Nagasaki Univ. Team Plans Clinical Test to Preserve Liver for Longer Time for Transplant Purposes

Courtesy of Screen Holdings Co.
A device being developed by Nagasaki University and other bodies is seen. A pig’s liver is in the center of the device.

A research team comprising Nagasaki University and other entities is planning to conduct clinical research as early as next year in which a special device is used to circulate a preservative fluid containing oxygen and other substances in an extracted liver before being transplanted to a patient, The Yomiuri Shimbun has learned.

The device has the advantage of extending the period of time that livers can be preserved for transplant. It has been learned that many transplant facilities declined to accept organs mostly due to insufficient systems and manpower. This technology is expected to improve treatment systems at hospitals.

Currently, organs removed from brain-dead patients are soaked in a preservative fluid and transported in ice-filled coolers. However, the time that organs can be kept in a suitable state for transplant is limited to four hours for hearts, eight hours for lungs and 12 hours for livers.

As a result, even if transplant facilities receive many requests to accept organs, there are often cases in which those facilities decline to accept them because they are unable to provide enough personnel and beds in the limited time available.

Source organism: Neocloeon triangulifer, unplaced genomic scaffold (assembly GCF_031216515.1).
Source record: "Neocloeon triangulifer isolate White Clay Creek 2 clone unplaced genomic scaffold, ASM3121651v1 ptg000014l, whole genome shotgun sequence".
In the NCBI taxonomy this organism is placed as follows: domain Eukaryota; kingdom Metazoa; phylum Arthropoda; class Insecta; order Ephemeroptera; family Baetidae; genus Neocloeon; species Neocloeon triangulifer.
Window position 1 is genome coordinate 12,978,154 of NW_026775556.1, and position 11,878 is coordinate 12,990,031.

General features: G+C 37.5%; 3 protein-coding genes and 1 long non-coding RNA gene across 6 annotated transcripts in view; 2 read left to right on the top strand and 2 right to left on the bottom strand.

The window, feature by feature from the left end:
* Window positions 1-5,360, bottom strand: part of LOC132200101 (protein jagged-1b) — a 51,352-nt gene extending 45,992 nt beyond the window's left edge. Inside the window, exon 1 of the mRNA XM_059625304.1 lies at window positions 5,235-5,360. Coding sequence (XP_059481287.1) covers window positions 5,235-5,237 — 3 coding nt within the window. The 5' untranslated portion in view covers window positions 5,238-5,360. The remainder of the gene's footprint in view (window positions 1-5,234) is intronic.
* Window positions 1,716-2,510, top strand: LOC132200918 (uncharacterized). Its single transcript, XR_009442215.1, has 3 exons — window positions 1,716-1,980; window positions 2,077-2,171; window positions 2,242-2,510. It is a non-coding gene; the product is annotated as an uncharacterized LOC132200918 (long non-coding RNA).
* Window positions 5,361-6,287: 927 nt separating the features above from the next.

The university, Screen Holdings Co., a Kyoto-based machinery manufacturer, and other entities have developed a device that connects a tube to a blood vessel in a removed liver and circulates a preservative fluid. By continuously supplying oxygen and nutrients to the organ at low temperatures, the device can extend the preservation time of the organ by several hours and is expected to improve the organ’s function.

In the planned clinical study, the preservative fluid will be circulated for up to three hours prior to liver transplant surgery at Nagasaki University Hospital to verify the safety and effectiveness after the transplant. Based on the results of the study, the research team aims to apply for approval as a medical device.

This technology is already widely used overseas.

The newly developed device does not require complicated operational procedures and is relatively easy to manage.

“If we can preserve organs for longer periods of time, we can expect to reduce the burden [on doctors and others at transplant facilities], for example, by moving transplant operations planned late at night into the next morning,” said Akihiko Soyama, an associate professor at Nagasaki University. Soyama, who specializes in transplant and gastrointestinal surgery, heads the team.